Nearly five years after environmental groups and beekeepers petitioned the US Environmental Protection Agency to end exemptions for pesticide-treated seeds under the federal pesticide law, the agency is facing another lawsuit for not responding.
The Center for Food Safety, Pesticide Action Network (PAN) North America, and other advocacy groups first petitioned the EPA in 2017 to stop allowing seeds coated with neonicotinoids and other systemic pesticides to sidestep pesticide registration and labeling requirements. The agency considers pesticide-coated seeds “treated articles,” which are exempt from regulations.
The plaintiffs argue that “coated seeds are not treated primarily to protect the seed itself, but rather to protect the growing plant.” As a result, the groups say they should not be considered treated articles.
The EPA has yet to respond to the 2017 petition. In a Dec. 14 lawsuit, the groups ask a federal court to order the EPA to respond to the petition by a court-ordered deadline.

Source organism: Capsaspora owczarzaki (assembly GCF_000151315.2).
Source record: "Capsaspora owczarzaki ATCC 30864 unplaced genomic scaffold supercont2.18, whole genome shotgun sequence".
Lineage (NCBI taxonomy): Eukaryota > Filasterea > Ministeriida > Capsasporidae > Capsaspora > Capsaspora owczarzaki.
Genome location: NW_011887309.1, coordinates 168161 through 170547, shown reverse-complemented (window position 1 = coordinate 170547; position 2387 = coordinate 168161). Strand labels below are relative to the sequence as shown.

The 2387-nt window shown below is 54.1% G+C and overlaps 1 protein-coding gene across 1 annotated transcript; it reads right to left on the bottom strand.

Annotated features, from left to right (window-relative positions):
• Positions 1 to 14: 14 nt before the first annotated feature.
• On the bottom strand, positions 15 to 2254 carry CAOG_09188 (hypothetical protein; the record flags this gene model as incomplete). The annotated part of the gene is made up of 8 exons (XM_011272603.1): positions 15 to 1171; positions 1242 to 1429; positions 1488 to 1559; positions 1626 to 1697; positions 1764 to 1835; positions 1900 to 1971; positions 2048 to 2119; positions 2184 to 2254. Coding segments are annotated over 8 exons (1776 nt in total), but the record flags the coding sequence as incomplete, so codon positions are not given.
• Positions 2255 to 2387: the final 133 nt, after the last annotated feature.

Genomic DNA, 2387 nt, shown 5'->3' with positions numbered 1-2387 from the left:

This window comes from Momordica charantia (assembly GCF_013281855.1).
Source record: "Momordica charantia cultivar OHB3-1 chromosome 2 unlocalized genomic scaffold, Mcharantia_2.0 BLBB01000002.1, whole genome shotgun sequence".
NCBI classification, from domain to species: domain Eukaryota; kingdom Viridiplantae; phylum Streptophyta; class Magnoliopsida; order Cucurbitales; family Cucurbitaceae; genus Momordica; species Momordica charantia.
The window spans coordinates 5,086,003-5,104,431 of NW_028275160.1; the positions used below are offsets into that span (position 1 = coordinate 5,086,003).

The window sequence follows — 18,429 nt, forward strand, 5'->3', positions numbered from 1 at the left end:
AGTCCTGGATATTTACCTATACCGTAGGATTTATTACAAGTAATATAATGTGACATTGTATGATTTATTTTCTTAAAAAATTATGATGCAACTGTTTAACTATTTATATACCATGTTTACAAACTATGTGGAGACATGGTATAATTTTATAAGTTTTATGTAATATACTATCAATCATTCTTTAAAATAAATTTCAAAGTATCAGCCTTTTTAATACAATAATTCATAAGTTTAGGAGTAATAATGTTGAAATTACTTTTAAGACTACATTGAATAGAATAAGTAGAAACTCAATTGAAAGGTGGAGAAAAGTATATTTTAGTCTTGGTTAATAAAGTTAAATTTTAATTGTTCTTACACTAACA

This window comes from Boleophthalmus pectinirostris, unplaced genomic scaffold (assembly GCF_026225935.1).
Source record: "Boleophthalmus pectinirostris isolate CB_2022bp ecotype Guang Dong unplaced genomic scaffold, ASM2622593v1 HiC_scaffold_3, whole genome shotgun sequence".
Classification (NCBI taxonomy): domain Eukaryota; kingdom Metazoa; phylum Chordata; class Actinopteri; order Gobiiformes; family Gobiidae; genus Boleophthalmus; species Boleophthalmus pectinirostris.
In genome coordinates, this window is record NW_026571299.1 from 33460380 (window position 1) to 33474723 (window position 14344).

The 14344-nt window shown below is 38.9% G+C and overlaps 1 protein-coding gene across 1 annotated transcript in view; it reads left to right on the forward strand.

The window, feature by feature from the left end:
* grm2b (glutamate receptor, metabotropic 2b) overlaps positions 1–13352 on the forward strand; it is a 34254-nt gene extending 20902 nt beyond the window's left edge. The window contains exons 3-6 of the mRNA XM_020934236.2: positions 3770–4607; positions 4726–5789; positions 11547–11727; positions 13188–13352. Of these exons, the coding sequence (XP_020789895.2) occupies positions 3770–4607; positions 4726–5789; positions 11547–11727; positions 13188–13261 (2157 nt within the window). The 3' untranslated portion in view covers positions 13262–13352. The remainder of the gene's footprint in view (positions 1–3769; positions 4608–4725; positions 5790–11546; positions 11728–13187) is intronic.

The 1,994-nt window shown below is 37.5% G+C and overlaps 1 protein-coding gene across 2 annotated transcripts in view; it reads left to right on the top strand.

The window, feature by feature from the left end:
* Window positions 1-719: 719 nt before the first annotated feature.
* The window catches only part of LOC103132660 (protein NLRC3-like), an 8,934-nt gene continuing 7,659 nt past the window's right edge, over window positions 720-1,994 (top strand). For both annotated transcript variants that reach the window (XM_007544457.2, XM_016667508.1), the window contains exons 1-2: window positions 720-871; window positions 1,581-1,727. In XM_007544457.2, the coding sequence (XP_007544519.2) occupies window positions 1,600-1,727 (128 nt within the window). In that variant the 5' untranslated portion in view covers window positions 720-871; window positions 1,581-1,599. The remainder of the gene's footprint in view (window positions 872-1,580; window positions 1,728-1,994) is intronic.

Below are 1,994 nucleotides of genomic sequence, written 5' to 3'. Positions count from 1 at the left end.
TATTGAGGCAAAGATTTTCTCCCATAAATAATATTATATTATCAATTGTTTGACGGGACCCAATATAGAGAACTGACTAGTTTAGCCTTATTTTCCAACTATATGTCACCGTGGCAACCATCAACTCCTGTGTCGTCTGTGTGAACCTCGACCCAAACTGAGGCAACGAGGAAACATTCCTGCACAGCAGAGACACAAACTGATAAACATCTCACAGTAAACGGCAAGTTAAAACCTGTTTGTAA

In the interim, seeds coated with systemic pesticides, which get taken up by growing plants and distributed throughout plant tissues, are causing irreparable environmental harm, the plaintiffs say. Corn, soybeans, and sunflowers, among other crops, are often grown from seeds treated with neonicotinoids. These chemicals protect growing plants from insect pests, but they can also harm beneficial insects, pollinators, and birds. Neonicotinoid-coated seeds are responsible for mass die-offs of honey bees and native bees, the plaintiffs claim.
They also point out that about 95% of pesticides applied to seeds do not remain on the seeds. A large amount comes off as dust during planting, the groups say, contaminating the surrounding air, soil, and water.
“The vast majority of acres planted in crops such as corn, soybean, and cotton are planted with pesticide-treated seeds, yet farmers know less about pesticides applied to their seeds than pesticides applied in other ways,” PAN senior scientist Margaret Reeves says in a statement. “EPA must regulate this use and mitigate this danger.”